Ellis County Record Building
from This Was Ellis County
A publication of the Junior Historians,
Waxahachie High School, 1979
Ellis County Record Building
By Ted Hancock
The County Commissioners of Ellis County determined in early 1886 that the county courthouse was becoming too crowded to hold the records of a growing county. As a result of this decision the commissioners made plans for a new building. Completed in 1887, this building had a short life for it was destroyed in 1895.
In April of 1886 the Commissioners Court asked for sealed bids for the erection of a record office for Ellis County. Bids were to be submitted before May 10. The plans and specifications for the brick or stone building were to be obtained from the County Judge for those interested in bidding on the work. At the expiration of the bid deadline, the court awarded the contract for the building to O. K. Harry of Dallas. Harry sublet the stone work to John Solon of Waxahachie. A man named Flanders had drawn plans and specifications for the building. The two-storied new record building was 25 by 54 feet with two rooms on each floor and a stairway hall in the front of the building. Walls were constructed of Palo Pinto County stone, which was of a light gray color and resembled grindstone. The framework was iron and the floors were made of cement. There was no wood in the building. The contract price for the materials and labor was $15,950. Judge O. E. Dunlap and H. H. Dunn arranged the contract and bond of the contractor.
Work on the building started between May 14 and 28. By the 28th the work on the building on the west/southwest side of the square was progressing rapidly. Work continued through the summer and into the fall months. In November the commissioners appointed County Judge Bascom McDaniel and Clerk B. F. Hawkins as a committee to select and contract for the furniture for the new building which was to contain the records of the county and district clerks. During this same time Harry and Solon were allowed $5,494.50 as a partial payment on their contract.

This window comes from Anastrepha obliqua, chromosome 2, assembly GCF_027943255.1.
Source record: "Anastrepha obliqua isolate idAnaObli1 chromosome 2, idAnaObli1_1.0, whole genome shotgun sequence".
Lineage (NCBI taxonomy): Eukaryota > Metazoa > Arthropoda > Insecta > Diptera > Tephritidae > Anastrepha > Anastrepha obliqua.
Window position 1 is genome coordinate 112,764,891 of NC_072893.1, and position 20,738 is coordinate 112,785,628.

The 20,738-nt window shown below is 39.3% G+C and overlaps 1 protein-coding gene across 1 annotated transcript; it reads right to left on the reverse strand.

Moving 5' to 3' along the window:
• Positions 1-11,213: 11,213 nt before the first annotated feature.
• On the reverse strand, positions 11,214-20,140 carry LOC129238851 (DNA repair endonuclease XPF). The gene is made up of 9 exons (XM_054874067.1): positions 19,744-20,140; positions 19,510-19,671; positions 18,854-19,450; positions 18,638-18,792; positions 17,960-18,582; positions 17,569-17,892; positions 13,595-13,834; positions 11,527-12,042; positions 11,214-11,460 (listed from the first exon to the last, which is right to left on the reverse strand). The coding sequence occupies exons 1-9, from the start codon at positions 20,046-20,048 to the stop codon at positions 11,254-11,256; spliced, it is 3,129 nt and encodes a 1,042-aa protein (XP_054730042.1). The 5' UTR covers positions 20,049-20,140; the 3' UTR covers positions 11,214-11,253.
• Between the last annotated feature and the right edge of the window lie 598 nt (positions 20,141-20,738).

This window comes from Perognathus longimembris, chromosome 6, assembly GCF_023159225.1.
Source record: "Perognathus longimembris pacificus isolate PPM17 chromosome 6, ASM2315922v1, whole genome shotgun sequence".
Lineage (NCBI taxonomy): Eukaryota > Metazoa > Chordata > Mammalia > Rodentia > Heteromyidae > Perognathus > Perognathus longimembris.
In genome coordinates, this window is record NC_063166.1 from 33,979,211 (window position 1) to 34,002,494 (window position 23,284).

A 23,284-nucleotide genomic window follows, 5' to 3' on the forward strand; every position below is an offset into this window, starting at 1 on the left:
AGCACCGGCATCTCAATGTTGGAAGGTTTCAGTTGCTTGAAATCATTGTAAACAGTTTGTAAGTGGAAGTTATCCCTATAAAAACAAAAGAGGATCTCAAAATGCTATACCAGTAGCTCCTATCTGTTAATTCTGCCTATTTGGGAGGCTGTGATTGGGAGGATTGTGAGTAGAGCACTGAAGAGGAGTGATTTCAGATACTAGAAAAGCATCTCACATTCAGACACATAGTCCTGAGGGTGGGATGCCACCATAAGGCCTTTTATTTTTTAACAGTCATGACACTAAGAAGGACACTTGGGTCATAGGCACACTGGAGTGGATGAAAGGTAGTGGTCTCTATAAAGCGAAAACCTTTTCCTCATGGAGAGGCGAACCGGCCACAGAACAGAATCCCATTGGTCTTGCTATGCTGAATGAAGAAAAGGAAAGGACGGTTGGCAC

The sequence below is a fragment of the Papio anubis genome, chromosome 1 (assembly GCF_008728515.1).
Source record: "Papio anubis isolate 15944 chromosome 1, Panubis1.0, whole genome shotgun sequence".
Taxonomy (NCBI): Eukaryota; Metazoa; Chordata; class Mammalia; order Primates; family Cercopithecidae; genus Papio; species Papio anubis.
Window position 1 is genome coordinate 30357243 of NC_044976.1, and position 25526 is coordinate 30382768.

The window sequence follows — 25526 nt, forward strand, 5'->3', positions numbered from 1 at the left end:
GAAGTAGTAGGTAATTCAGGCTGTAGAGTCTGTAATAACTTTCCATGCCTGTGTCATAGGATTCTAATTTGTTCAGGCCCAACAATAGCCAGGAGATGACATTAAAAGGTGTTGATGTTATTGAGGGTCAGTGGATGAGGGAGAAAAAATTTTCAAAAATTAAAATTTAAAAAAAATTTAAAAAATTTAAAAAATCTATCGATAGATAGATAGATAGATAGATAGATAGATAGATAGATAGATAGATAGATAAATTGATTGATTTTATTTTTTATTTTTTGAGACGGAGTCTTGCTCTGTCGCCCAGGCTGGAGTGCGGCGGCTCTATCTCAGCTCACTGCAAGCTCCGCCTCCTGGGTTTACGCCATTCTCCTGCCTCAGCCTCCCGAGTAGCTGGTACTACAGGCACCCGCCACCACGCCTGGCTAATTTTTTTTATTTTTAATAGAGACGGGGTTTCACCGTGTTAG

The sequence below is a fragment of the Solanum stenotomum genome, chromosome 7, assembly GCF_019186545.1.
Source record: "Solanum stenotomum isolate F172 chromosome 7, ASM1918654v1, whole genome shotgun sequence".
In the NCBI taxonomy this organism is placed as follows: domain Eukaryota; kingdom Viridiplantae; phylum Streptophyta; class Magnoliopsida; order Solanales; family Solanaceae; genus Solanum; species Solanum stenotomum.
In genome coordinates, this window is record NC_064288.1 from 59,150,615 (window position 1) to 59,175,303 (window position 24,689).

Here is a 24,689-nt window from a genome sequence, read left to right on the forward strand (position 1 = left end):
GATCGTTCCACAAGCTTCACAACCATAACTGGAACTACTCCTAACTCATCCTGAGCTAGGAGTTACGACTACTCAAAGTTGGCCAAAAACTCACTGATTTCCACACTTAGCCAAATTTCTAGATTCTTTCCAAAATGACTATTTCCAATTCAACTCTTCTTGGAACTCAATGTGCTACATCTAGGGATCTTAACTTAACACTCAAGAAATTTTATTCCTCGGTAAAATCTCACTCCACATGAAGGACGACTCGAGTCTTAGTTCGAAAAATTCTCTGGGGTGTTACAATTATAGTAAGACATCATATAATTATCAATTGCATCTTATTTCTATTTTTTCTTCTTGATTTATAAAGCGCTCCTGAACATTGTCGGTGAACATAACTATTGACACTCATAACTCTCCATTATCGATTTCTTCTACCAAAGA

Sanborn map portion, 1890, showing Ellis County's third courthouse after the records building was added. The rectangle at the bottom left within the octagon fencing is the records building.
The furniture committee contracted with the Western File and Index Company of Chicago through the company agent, H. J. Brewer, for the furnishings of the record office. Equipment purchased included one case of metal roller shelves, 8 by 20 feet, containing 160 shelves; one case of U.S. document file drawers 20 feet wide by 8 feet high, containing 160 drawers; one case of metal roller shelves, 5 feet wide by 20 feet high, containing 100 shelves; and one case of U.S. file drawers 14 by 18 feet containing 112 drawers. The roller bookshelves were 20 inches wide find 14 inches and 4 inches apart with the edges bound in brass with a roller on the front of the shelf. The file cases were also of metal bound in brass. As a part of the contract price of $1,330 the company installed the furniture.
By December the stone work on this fireproof record office was complete and the masons and stonecutters who were mostly Scotch, Irish or Englishmen left town to seek another job. The Enterprise observed that these workers had been sober, industrious and gentlemanly and had made good impressions while they were in town.
When the Commissioners Court met in the latter days of January, they refused to receive the record building until defects as reported by architect Flanders were remedied. These defects involved the roof, windows, some ironwork and cracks in the cement floor. The rain came under the doors and the ironwork was judged as generally unsatisfactory. The building had been received already but there was talk of reconsidering if that were possible. It is not known whether the defects were corrected or the commissioners let the matter rest. But by February 25, the commissioners made their last payment of $5,445.50 on the building and paid the bill to the Western File and Index Company for the furniture. These payments brought to $16,860 the amount which had been spent on the construction and furnishing of the building.
On Monday, February 14, Mr. Brewer had completed the installation of the metal furniture in the offices. The County Clerk's office had one case of 160 steel and iron U.S. document file drawers for folded papers and records and a section of 160 metal rollers shelves for record books. The office of the District Clerk was fitted with 112 U.S. document file drawers and 100 roller shelves. During the last days of March the clerks moved the county records into the new building and were arranging the books and papers in the shelves and drawers.
Third courthouse with records building in foreground. Records building was added in 1887 and torn down in 1895. View from corner of Franklin & Rogers Streets looking east.
This record building served Ellis County for eight years until March of 1895 when it was destroyed to make room for the new county courthouse. The contractor for the new courthouse was paid to demolish the old building and in all probability, the stone was used as ballast for the new building.